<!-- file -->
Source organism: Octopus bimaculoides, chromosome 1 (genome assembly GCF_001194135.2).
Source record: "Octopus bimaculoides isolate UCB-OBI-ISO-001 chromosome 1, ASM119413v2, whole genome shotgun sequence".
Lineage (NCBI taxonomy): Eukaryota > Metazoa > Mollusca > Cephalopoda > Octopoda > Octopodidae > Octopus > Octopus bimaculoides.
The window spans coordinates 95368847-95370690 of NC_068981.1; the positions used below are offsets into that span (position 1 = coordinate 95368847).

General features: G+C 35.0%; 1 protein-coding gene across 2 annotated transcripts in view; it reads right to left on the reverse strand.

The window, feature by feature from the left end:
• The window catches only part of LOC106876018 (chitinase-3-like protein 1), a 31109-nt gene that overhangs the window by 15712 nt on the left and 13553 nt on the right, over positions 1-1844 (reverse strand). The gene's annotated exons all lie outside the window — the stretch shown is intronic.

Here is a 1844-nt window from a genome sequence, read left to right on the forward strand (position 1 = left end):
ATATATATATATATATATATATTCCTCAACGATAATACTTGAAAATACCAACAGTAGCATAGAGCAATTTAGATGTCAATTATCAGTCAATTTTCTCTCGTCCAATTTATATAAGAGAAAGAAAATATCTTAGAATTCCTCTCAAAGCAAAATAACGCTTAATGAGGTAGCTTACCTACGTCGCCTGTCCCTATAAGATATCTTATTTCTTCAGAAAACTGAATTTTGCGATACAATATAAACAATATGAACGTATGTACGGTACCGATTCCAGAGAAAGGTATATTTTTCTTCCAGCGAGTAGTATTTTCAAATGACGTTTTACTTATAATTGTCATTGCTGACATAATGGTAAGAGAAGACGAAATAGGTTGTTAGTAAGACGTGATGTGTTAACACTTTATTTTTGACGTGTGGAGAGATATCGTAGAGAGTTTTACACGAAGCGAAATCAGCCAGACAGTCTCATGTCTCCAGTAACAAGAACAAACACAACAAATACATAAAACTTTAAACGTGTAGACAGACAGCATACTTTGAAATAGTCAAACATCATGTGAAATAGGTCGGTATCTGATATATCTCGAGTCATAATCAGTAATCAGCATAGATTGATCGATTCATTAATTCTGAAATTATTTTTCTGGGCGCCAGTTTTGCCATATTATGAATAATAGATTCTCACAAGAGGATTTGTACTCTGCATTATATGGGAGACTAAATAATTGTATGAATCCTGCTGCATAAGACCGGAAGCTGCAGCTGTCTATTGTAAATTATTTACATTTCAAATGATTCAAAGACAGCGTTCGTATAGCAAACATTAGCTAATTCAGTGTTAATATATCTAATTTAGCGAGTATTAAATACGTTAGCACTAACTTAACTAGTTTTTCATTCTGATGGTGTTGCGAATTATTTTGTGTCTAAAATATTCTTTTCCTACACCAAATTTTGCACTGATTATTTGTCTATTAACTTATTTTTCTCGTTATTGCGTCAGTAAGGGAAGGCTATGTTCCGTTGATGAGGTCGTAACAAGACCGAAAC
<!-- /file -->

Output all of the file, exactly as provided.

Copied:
Source organism: Octopus bimaculoides, chromosome 1 (genome assembly GCF_001194135.2).
Source record: "Octopus bimaculoides isolate UCB-OBI-ISO-001 chromosome 1, ASM119413v2, whole genome shotgun sequence".
Lineage (NCBI taxonomy): Eukaryota > Metazoa > Mollusca > Cephalopoda > Octopoda > Octopodidae > Octopus > Octopus bimaculoides.
The window spans coordinates 95368847-95370690 of NC_068981.1; the positions used below are offsets into that span (position 1 = coordinate 95368847).

General features: G+C 35.0%; 1 protein-coding gene across 2 annotated transcripts in view; it reads right to left on the reverse strand.

The window, feature by feature from the left end:
• The window catches only part of LOC106876018 (chitinase-3-like protein 1), a 31109-nt gene that overhangs the window by 15712 nt on the left and 13553 nt on the right, over positions 1-1844 (reverse strand). The gene's annotated exons all lie outside the window — the stretch shown is intronic.

Here is a 1844-nt window from a genome sequence, read left to right on the forward strand (position 1 = left end):
ATATATATATATATATATATATTCCTCAACGATAATACTTGAAAATACCAACAGTAGCATAGAGCAATTTAGATGTCAATTATCAGTCAATTTTCTCTCGTCCAATTTATATAAGAGAAAGAAAATATCTTAGAATTCCTCTCAAAGCAAAATAACGCTTAATGAGGTAGCTTACCTACGTCGCCTGTCCCTATAAGATATCTTATTTCTTCAGAAAACTGAATTTTGCGATACAATATAAACAATATGAACGTATGTACGGTACCGATTCCAGAGAAAGGTATATTTTTCTTCCAGCGAGTAGTATTTTCAAATGACGTTTTACTTATAATTGTCATTGCTGACATAATGGTAAGAGAAGACGAAATAGGTTGTTAGTAAGACGTGATGTGTTAACACTTTATTTTTGACGTGTGGAGAGATATCGTAGAGAGTTTTACACGAAGCGAAATCAGCCAGACAGTCTCATGTCTCCAGTAACAAGAACAAACACAACAAATACATAAAACTTTAAACGTGTAGACAGACAGCATACTTTGAAATAGTCAAACATCATGTGAAATAGGTCGGTATCTGATATATCTCGAGTCATAATCAGTAATCAGCATAGATTGATCGATTCATTAATTCTGAAATTATTTTTCTGGGCGCCAGTTTTGCCATATTATGAATAATAGATTCTCACAAGAGGATTTGTACTCTGCATTATATGGGAGACTAAATAATTGTATGAATCCTGCTGCATAAGACCGGAAGCTGCAGCTGTCTATTGTAAATTATTTACATTTCAAATGATTCAAAGACAGCGTTCGTATAGCAAACATTAGCTAATTCAGTGTTAATATATCTAATTTAGCGAGTATTAAATACGTTAGCACTAACTTAACTAGTTTTTCATTCTGATGGTGTTGCGAATTATTTTGTGTCTAAAATATTCTTTTCCTACACCAAATTTTGCACTGATTATTTGTCTATTAACTTATTTTTCTCGTTATTGCGTCAGTAAGGGAAGGCTATGTTCCGTTGATGAGGTCGTAACAAGACCGAAAC